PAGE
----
The Russian fairytale Jack Frost echoes many of the same characteristics as the Grimm tales. Jack Frost begins with a girl who has a cruel stepmother who hates her and tries to get rid of her. The stepmother convinces the father to leave his own daughter to die in the middle of the forest in winter. However, when Jack Frost, a personification of winter, comes to freeze her to death he is swayed by her kind words and instead rewards her with treasures.
When the daughter returns wealthy and beautiful, the stepmother immediately sends her own daughter out into the frozen forest to get her own rewards. However, Jack Frost does not find her worthy, and kills her. Jack Frost follows a literary pattern almost identical to the Grimm’s tales. Like many stories such as Ashputtle or Hansel and Gretel, there is an evil stepmother. The evil stepmother forces the father to kick his daughter out. There is a supernatural helper in the form of Jack Frost, who tests the daughter and helps her once he finds her worthy.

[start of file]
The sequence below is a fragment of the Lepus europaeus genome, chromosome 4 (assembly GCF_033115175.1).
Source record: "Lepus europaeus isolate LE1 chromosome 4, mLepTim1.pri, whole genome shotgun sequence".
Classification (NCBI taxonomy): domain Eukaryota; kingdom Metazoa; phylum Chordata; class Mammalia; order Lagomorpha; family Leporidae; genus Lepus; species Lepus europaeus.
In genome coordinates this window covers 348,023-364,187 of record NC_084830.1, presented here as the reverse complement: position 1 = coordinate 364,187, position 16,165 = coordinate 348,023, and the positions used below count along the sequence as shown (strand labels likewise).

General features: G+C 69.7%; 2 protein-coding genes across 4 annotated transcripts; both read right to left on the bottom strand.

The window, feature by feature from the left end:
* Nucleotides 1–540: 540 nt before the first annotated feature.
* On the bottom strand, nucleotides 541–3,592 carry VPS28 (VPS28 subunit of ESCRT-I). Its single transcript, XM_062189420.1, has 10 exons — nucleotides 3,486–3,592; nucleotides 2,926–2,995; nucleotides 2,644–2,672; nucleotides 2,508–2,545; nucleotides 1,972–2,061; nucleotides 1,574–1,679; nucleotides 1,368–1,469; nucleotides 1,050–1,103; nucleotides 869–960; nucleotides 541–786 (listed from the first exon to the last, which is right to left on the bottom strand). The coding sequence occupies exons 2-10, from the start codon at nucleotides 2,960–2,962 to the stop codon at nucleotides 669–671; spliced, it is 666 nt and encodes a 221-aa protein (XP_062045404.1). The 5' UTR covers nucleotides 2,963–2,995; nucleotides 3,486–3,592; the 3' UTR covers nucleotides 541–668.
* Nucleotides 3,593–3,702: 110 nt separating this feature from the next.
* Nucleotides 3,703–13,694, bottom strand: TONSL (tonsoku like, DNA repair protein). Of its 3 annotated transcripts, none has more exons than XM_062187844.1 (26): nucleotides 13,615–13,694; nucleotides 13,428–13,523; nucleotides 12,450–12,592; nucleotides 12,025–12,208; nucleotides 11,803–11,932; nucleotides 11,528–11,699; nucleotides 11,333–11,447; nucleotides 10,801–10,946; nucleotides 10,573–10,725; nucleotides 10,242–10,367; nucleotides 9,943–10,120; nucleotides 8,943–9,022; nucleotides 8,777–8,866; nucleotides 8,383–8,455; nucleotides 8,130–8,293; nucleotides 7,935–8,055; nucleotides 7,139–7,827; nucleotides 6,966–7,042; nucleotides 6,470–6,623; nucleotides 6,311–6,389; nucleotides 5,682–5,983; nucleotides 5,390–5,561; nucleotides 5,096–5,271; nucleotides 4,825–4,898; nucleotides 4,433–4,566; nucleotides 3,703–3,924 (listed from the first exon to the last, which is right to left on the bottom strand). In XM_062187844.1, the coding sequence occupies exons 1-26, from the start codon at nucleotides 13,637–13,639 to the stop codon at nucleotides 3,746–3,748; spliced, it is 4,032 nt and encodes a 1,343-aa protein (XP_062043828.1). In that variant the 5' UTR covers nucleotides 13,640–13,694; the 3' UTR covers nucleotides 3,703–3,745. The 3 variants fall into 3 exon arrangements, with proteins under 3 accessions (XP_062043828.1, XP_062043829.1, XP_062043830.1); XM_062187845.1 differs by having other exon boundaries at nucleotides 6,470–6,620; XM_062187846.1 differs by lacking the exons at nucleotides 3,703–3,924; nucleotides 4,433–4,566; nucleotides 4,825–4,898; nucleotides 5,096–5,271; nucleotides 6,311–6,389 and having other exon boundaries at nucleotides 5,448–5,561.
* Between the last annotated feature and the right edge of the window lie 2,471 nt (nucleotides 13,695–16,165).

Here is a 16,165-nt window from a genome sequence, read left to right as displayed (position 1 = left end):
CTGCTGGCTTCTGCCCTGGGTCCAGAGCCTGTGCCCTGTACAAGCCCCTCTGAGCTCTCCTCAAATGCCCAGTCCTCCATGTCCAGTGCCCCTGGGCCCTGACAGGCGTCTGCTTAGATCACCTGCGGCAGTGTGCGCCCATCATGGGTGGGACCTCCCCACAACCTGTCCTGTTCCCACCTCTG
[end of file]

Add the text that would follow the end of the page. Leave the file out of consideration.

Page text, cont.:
In standard fairy tale fashion, it ends in tears for the wicked stepmother, and the good daughter lives happily ever after. However, Jack Frost departs from the standard Grimm fairy tale in a number of interesting ways. One difference is that in Jack Frost, one of the norms of the Grimm tales is reversed. In most Grimm fairy tales, the unworthy candidates try before the hero. In a kingdom, usually the two eldest brothers fail before the youngest succeeds, or in Ashputtle/Cinderella the stepsisters try to win the prince’s hand first.
However, in Jack Frost it is only after the good daughter wins the favor of Jack Frost that the stepmother sends her own daughter out into the woods. Although the outcome is the same, this is the reverse usual order. It is evident by the personification of winter in the form of Jack Frost that Russian culture places a great deal of importance in winter. However, Jack Frost is more than a season; he is a fey creature with the power to do good just as easily as he could kill. In Russian fairy tales, winter plays a broader role than in the Grimm tales, taking on a magical aspect.